Recipients of SDFSCA State and Local Grants Program funds must use funds to implement programs that meet the standards established in the SDFS Principles of Effectiveness. Programs that meet these standards have demonstrated effectiveness or promise of effectiveness in preventing youth drug use, violence, or disruptive behavior, or other behaviors or attitudes demonstrated to be precursors to or predictors of drug use or violence. Recipients that choose to implement "promising" programs (i.e. programs that may be effective but have not been rigorously evaluated) must be able at the end of no more than two years to demonstrate to the entity providing their SDFSCA grant funds that the program has been effective in reducing or preventing drug use, violence or disruptive behavior, or in modifying behaviors or attitudes demonstrated to be precursors to or predictors of drug use or violence.
In order to provide technical assistance in implementing the SDFS Principles of Effectiveness, a draft publication titled "Applying Effective Strategies" was distributed at the Safe and Drug-Free Schools Program's "Implementing the Principles of Effectiveness Conference" held from June 7-10, 1998 in Washington, DC. This draft publication was prepared by Education Development Center, ED's Region I Comprehensive Technical Assistance Center. From time to time, ED commissions papers by independent experts who review and analyze the effectiveness of various prevention programs, and ED may provide these paper to grantees and the public for their information as part of technical assistance efforts. However, the opinions of contractors or grantees are not necessarily those of ED and no official endorsement of specific curricula is implied or should be inferred from ED's support for or distribution of technical assistance materials. In fact, Section 4132(b) of the SDFSCA prohibits the Secretary of Education from prescribing the use of specific curricula for programs supported with SDFSCA funds.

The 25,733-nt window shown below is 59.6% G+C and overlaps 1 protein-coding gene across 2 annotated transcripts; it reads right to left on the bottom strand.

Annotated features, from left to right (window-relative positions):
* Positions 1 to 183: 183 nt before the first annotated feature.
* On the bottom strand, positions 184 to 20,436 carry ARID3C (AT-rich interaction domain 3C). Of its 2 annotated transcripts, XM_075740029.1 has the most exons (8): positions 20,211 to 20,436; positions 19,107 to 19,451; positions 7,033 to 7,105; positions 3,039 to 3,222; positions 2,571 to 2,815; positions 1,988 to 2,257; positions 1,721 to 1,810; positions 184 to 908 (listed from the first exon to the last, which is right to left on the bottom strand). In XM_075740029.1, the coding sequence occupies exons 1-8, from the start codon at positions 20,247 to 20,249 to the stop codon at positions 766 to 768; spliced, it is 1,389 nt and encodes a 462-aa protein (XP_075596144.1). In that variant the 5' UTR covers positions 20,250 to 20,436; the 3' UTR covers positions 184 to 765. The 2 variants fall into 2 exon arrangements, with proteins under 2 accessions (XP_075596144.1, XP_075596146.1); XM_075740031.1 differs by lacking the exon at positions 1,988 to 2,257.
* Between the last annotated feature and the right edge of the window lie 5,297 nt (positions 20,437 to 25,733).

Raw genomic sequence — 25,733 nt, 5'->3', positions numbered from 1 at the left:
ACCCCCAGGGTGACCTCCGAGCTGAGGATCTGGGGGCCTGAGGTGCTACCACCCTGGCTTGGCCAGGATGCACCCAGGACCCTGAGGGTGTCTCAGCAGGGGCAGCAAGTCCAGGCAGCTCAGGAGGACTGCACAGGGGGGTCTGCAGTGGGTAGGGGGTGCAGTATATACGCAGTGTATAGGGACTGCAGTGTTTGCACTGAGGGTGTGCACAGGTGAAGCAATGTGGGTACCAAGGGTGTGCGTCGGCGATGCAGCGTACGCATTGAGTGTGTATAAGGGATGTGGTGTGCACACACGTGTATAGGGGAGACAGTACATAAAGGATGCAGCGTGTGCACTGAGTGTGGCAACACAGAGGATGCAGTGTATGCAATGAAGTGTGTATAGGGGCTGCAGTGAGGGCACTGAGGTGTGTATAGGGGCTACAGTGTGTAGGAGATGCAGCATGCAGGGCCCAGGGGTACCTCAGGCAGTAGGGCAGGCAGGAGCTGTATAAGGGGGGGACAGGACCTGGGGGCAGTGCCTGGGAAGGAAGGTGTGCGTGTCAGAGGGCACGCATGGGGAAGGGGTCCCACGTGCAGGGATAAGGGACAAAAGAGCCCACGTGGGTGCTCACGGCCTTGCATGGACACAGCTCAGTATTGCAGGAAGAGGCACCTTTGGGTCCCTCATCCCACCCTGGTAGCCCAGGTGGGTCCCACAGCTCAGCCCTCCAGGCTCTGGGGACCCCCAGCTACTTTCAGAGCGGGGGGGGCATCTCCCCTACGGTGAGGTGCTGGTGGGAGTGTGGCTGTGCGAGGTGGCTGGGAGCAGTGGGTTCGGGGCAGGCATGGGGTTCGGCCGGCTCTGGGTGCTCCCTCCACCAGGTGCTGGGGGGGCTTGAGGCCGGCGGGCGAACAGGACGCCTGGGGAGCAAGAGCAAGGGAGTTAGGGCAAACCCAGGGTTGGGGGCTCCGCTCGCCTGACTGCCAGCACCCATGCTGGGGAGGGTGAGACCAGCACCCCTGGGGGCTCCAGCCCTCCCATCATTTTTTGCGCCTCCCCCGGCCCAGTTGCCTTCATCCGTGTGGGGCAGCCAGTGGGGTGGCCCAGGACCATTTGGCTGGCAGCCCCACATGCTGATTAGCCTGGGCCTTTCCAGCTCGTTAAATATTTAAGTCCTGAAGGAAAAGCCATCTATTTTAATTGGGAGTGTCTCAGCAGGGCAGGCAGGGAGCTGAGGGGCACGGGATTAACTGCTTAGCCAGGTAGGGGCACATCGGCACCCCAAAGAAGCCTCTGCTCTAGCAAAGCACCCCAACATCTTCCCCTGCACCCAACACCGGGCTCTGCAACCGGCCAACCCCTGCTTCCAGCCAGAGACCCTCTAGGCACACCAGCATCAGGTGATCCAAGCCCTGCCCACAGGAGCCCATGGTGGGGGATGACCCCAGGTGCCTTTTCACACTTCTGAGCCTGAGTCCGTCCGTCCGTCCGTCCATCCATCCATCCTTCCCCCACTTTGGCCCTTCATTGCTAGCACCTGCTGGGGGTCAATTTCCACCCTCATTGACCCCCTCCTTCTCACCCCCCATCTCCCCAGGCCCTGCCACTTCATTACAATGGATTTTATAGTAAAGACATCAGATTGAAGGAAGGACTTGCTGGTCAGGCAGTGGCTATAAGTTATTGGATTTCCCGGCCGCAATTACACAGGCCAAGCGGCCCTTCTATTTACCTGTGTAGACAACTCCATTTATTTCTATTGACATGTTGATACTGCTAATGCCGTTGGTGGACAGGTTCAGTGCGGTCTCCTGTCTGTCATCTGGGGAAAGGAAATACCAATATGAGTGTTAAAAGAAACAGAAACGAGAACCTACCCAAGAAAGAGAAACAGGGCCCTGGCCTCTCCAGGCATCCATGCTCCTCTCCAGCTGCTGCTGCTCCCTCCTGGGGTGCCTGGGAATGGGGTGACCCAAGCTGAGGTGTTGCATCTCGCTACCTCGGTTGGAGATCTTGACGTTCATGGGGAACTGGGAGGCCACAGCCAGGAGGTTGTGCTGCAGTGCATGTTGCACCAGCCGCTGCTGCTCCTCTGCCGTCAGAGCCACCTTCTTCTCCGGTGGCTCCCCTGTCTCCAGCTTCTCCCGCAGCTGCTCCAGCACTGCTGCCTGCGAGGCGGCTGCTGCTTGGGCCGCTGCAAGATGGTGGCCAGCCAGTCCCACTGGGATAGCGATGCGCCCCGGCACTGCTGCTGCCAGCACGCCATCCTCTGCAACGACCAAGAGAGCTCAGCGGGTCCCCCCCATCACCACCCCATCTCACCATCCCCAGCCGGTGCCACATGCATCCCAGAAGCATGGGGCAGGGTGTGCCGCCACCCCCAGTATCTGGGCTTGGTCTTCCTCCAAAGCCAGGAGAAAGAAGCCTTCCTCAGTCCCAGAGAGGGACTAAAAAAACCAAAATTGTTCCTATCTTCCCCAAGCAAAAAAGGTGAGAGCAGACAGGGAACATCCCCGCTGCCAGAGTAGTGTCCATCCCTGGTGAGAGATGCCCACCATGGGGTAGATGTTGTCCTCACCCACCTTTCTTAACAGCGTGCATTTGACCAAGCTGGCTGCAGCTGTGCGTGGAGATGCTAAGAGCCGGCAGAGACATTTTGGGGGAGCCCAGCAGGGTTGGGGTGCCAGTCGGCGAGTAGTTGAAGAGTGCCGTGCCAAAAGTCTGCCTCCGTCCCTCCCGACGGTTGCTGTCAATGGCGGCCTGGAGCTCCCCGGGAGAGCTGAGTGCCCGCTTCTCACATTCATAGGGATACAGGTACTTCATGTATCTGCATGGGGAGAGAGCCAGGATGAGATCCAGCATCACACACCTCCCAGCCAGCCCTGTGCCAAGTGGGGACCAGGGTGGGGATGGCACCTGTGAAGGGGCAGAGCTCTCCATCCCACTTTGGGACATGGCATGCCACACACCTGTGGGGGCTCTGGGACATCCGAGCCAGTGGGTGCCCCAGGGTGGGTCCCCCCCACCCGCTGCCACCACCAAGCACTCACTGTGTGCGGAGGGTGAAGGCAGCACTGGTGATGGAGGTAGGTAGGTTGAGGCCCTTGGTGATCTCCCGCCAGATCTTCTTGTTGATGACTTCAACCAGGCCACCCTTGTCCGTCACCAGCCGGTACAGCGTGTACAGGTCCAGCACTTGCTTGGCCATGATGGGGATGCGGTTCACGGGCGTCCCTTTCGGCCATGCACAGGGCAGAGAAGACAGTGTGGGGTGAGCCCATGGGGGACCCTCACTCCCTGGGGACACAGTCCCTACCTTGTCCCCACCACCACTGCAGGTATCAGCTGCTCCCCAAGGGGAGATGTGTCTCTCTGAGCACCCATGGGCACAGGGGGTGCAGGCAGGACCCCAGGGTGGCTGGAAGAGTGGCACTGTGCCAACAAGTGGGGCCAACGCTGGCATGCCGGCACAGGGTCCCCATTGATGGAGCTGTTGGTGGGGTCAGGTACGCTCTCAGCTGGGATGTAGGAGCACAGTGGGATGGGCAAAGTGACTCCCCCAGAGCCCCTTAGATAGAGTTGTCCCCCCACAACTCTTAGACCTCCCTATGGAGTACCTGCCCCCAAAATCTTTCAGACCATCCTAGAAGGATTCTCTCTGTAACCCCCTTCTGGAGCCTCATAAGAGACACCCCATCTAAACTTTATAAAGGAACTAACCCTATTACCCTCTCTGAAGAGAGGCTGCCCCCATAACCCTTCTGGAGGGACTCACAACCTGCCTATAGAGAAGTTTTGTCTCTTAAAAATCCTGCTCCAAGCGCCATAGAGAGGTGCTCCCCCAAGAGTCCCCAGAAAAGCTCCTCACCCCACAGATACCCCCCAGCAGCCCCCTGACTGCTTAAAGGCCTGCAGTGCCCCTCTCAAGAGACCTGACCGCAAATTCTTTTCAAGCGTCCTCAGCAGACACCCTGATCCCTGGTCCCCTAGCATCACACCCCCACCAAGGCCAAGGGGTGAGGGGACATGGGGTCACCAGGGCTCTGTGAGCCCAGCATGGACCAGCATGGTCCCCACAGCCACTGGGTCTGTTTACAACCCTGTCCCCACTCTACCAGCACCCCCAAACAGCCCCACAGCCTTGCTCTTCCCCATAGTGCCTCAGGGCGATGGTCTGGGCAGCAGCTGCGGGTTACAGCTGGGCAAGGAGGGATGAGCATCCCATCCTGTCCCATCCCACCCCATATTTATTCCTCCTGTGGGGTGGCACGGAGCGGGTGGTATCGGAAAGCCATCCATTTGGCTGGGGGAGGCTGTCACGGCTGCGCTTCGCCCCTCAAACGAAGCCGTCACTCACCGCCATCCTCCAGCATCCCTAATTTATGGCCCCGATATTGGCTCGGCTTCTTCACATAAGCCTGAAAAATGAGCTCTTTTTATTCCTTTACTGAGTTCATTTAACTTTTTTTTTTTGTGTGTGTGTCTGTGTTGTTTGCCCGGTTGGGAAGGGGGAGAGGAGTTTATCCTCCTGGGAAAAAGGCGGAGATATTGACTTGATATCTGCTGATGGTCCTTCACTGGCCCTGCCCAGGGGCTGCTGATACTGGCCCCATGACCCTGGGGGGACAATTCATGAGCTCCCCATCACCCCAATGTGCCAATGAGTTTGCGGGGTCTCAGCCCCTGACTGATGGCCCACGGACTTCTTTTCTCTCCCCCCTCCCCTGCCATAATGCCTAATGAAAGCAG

ED is also supporting the implementation of an Expert Panel process. The process includes developing criteria for the identification of "exemplary" and "promising" drug and violence prevention programs by a panel of independent experts, a significant outreach effort to encourage submission of a broad range of programs for review against these criteria, and identification of programs meeting the established criteria. The programs identified by this process will by no means constitute an "official" or exhaustive list of programs that meet the standard established by the Principles of Effectiveness, and recipients will continue to have flexibility in selecting programs as long as they meet the standard established by the Principles of Effectiveness.
This page last modified February 3, 2003 (edg)
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